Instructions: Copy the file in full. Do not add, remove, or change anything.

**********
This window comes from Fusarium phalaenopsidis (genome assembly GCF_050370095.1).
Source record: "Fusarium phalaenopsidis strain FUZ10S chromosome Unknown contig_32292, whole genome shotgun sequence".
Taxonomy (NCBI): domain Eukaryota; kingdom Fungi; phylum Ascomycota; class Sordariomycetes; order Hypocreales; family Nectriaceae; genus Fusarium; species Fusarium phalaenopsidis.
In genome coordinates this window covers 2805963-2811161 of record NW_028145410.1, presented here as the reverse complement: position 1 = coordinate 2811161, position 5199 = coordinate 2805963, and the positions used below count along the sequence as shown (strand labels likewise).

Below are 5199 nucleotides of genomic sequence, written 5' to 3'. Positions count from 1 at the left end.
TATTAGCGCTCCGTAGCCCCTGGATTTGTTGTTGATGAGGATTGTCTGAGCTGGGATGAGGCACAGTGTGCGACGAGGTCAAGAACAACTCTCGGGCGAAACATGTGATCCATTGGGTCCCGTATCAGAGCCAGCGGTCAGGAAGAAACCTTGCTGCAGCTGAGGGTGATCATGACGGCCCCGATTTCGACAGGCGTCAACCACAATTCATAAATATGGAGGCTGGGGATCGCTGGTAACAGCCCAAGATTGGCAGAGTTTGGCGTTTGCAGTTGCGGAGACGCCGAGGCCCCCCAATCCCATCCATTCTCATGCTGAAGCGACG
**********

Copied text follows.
This window comes from Fusarium phalaenopsidis (genome assembly GCF_050370095.1).
Source record: "Fusarium phalaenopsidis strain FUZ10S chromosome Unknown contig_32292, whole genome shotgun sequence".
Taxonomy (NCBI): domain Eukaryota; kingdom Fungi; phylum Ascomycota; class Sordariomycetes; order Hypocreales; family Nectriaceae; genus Fusarium; species Fusarium phalaenopsidis.
In genome coordinates this window covers 2805963-2811161 of record NW_028145410.1, presented here as the reverse complement: position 1 = coordinate 2811161, position 5199 = coordinate 2805963, and the positions used below count along the sequence as shown (strand labels likewise).

Below are 5199 nucleotides of genomic sequence, written 5' to 3'. Positions count from 1 at the left end.
TATTAGCGCTCCGTAGCCCCTGGATTTGTTGTTGATGAGGATTGTCTGAGCTGGGATGAGGCACAGTGTGCGACGAGGTCAAGAACAACTCTCGGGCGAAACATGTGATCCATTGGGTCCCGTATCAGAGCCAGCGGTCAGGAAGAAACCTTGCTGCAGCTGAGGGTGATCATGACGGCCCCGATTTCGACAGGCGTCAACCACAATTCATAAATATGGAGGCTGGGGATCGCTGGTAACAGCCCAAGATTGGCAGAGTTTGGCGTTTGCAGTTGCGGAGACGCCGAGGCCCCCCAATCCCATCCATTCTCATGCTGAAGCGACG